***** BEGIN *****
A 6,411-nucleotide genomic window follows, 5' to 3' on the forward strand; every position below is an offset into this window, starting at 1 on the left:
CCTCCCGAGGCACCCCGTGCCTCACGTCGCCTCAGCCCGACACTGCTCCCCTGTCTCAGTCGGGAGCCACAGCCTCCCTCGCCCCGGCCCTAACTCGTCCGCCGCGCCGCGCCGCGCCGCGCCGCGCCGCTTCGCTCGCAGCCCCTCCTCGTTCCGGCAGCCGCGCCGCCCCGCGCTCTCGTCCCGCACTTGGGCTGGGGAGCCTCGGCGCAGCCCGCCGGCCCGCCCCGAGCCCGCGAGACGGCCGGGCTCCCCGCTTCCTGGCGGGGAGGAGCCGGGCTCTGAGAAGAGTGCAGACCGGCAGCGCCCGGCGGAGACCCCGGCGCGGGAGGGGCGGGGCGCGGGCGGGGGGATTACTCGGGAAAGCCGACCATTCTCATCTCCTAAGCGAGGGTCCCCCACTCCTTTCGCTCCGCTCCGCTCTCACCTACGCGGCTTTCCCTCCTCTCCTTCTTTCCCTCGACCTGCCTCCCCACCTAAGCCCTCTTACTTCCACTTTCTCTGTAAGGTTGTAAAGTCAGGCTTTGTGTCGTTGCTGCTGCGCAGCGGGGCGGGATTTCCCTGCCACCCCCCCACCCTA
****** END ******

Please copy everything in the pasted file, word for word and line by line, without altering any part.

A 6,411-nucleotide genomic window follows, 5' to 3' on the forward strand; every position below is an offset into this window, starting at 1 on the left:
CCTCCCGAGGCACCCCGTGCCTCACGTCGCCTCAGCCCGACACTGCTCCCCTGTCTCAGTCGGGAGCCACAGCCTCCCTCGCCCCGGCCCTAACTCGTCCGCCGCGCCGCGCCGCGCCGCGCCGCGCCGCTTCGCTCGCAGCCCCTCCTCGTTCCGGCAGCCGCGCCGCCCCGCGCTCTCGTCCCGCACTTGGGCTGGGGAGCCTCGGCGCAGCCCGCCGGCCCGCCCCGAGCCCGCGAGACGGCCGGGCTCCCCGCTTCCTGGCGGGGAGGAGCCGGGCTCTGAGAAGAGTGCAGACCGGCAGCGCCCGGCGGAGACCCCGGCGCGGGAGGGGCGGGGCGCGGGCGGGGGGATTACTCGGGAAAGCCGACCATTCTCATCTCCTAAGCGAGGGTCCCCCACTCCTTTCGCTCCGCTCCGCTCTCACCTACGCGGCTTTCCCTCCTCTCCTTCTTTCCCTCGACCTGCCTCCCCACCTAAGCCCTCTTACTTCCACTTTCTCTGTAAGGTTGTAAAGTCAGGCTTTGTGTCGTTGCTGCTGCGCAGCGGGGCGGGATTTCCCTGCCACCCCCCCACCCTA